Palshi, Paithan there ar Wadas (havelis) full of excellent wood
carvings. Several temples in Konkan (Sindhudurg), in places like Achre,
Kunkeshwar, Sawantwadi, Aakeri have pillars and projected beams very
intricately carved by the local craftsmen.
Since our contemporary architecture is
totally changed and has no place for any carvings or others crafts, the
craft of wood carving gradually disappeared and with that vanished all
When we probe into the cultural history
of Maharashtra of the last three hundred years, we come across very
interesting accounts of our crafts and craftsmen which have been
meticulously recorded in gazetteers and reports of various collectorates
during the British rule. Our crafts were shown in several exhibitions in
the Western counties and they were highly praised. George C. M. Birdwood
published his book, 'The Arts of India' in 1880, in which he had given
plenty of information about, the then prevailing crafts in Maharashtra.
Several crafts mentioned by him are not being executed today. But some
major which have survived or have been revived and handed down to the
present generation of craftsmen were also going through a difficult
period due to lack of patronage, because under the British rule, the
lifestyle of patrons of arts and crafts was also undergoing a great
George Birdwood had paid high tributes
to the craftsmen of Maharashtra as he had given several examples of
their crafts in great detail. It is very interesting to know that the
Thakurs and Katharies of Matheran Hill were imaginative craftsmen who
could design ornaments. Birdwood records. "Mr. W.G.S.V. Fitz Gerald sent
to the Annual International Exhibition of 1872 a collection of grass
ornaments worn by the wild Thakurs and Katharies of Matheran and the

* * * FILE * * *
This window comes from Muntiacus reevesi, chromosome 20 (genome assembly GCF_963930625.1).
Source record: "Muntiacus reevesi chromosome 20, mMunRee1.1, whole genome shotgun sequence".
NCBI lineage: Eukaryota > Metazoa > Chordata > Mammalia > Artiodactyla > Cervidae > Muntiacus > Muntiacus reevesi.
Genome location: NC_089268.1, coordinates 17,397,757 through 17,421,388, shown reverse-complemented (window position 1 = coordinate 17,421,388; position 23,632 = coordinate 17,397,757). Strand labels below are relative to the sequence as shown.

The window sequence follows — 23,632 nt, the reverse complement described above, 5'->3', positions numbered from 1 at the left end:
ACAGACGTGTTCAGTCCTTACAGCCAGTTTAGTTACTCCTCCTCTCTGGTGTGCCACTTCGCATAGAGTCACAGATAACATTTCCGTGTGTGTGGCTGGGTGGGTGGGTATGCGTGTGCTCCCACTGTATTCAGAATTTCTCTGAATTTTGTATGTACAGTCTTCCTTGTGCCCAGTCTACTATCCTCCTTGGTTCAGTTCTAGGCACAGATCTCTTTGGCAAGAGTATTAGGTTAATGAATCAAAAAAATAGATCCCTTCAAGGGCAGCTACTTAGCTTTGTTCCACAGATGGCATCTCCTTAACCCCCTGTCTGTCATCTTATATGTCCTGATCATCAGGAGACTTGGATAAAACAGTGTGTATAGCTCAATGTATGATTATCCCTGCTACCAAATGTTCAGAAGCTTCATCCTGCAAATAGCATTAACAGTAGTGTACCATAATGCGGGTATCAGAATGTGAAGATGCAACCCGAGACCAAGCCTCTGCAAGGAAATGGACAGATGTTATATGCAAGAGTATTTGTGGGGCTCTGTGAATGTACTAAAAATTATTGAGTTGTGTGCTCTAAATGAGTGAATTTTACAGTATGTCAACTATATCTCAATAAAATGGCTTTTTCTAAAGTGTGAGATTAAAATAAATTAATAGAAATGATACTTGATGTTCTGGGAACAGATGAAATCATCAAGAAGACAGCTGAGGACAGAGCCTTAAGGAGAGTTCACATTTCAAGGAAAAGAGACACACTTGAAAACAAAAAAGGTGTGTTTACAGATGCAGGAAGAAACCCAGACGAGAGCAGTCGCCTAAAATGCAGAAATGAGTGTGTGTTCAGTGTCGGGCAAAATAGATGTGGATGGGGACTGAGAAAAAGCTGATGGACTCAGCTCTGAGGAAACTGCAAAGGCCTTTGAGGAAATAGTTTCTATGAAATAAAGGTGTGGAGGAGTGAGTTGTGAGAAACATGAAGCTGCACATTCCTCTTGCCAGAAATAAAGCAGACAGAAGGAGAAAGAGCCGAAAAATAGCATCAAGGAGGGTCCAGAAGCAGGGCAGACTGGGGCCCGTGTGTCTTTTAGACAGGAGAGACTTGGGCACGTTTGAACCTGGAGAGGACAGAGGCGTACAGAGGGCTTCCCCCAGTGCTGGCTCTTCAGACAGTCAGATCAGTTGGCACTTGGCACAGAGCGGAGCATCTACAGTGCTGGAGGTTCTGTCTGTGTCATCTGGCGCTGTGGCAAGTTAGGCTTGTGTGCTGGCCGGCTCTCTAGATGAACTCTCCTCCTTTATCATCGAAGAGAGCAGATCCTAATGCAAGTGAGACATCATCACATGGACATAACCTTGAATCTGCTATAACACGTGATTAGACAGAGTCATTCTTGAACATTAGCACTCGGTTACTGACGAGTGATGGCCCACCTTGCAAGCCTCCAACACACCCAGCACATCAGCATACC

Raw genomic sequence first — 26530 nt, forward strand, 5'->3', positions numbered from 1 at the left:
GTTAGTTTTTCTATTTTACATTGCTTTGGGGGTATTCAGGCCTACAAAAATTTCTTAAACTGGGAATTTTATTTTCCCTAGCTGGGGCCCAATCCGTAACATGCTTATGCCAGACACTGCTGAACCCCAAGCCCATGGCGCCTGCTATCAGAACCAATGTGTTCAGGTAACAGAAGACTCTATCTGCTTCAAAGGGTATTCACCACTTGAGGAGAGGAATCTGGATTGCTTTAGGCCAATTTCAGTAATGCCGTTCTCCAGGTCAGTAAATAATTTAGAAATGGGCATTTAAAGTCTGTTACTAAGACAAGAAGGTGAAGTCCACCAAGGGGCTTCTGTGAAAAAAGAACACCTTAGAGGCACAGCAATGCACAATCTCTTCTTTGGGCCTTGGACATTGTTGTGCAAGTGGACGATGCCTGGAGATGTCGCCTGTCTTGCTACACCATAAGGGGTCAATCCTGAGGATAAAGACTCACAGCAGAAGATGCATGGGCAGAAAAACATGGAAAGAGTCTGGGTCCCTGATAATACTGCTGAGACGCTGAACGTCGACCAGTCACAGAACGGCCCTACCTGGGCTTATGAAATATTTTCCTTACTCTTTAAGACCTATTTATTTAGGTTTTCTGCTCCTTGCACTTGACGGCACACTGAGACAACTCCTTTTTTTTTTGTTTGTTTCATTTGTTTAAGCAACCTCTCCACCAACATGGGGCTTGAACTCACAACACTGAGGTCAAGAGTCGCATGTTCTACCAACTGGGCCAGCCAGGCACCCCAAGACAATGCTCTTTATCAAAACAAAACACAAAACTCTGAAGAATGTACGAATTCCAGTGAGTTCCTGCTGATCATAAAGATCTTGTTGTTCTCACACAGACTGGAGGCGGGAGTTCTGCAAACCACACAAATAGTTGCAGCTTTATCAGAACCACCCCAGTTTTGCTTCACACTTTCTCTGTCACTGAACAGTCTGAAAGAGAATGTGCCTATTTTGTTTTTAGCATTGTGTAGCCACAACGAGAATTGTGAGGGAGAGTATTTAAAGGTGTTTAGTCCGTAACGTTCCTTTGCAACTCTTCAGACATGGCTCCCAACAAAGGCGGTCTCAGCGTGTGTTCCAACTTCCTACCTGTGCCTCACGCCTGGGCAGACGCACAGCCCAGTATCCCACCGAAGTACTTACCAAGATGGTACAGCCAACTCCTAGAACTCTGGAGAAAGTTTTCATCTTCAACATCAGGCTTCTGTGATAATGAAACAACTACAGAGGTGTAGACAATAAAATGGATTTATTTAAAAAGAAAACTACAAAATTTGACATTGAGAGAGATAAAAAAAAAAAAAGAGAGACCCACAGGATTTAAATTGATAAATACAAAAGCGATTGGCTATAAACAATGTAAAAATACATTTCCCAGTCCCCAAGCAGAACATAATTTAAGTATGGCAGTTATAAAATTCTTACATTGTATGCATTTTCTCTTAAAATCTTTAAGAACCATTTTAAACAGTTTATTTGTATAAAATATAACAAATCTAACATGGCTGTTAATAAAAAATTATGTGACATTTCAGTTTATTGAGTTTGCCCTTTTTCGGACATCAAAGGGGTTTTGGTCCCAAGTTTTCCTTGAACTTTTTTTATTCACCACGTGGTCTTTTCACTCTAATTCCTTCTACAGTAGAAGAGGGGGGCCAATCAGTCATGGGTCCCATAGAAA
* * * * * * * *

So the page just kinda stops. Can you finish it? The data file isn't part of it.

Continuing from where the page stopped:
Western Ghats of Bombay, which had been made by Dr. T. Y. Smith, the
accomplished Superintendent of that hill station, and by the side of
these grass collars, necklaces, bracelets, anklets and girdles, were
exhibited also examples of the gold jewellery of thick gold wire,
twisted into girdles, bracelets, anklets, necklaces, and collars worn
all over India and which are fashioned in gold exactly as the Matheran
ornaments are fashioned in grass."
Writing about the gold jewellery,
Birdwood has mentioned that, "the repousse gold jewellery of
Sawantwadi in mythological design is the best in Western India." He
has also stated that "the hemispherical golden ornament worn by women,
both at Bombay and Cairo, on top of their heads, of which ones sees in
collection such fine specimens from Sawantwadi and Vizianagram". No
goldsmiths in Sawantwadi make such ornaments today.
Some reference about wood carving in
Maharashtra has already been made. From the documentation of Birdwood we
come to know that the craftsmen from Sindhudurg (Ratnagiri) were experts
in designing and executing carved articles for various purposes. They
used Sinsapa (Shisam) or Bombay black wood and teak for various carving
purposes. According to Birdwood, "teak for the beams and pillars,
brackets, and door-posts and doors of native houses is carved in
Rajapur and Deogarh talukas of the
A good deal of inlay work was being
conducted in Bombay in the latter part of the 19th Century. This inlay
was made up of tin wire, sandal-wood, ebony, sappan (Brazil) wood,
ivory, white, and stained green, and stag horn. "Bombay inlaid work" was
familiar for ornamental furniture such as book-stands, work-boxes,
blotting- cases, ubiquitous glove, boxes and card cases, which go by the
name of "Bombay boxes".
Languages: Marathi , Famous
for: Film Industry and Tourism
Places of Interest in Maharashtra:
- Ajanta/Ellora- Frescoes and
Sculpture in Buddhist caves. Zenith of Indian art.
- Aurangabad-Historical city full of
Mughal monuments, Buddhist Cave Temples.
- Panhala-Temples, Shrines, Fort,
- Shirdi-Mosque, Pilgrim Centre,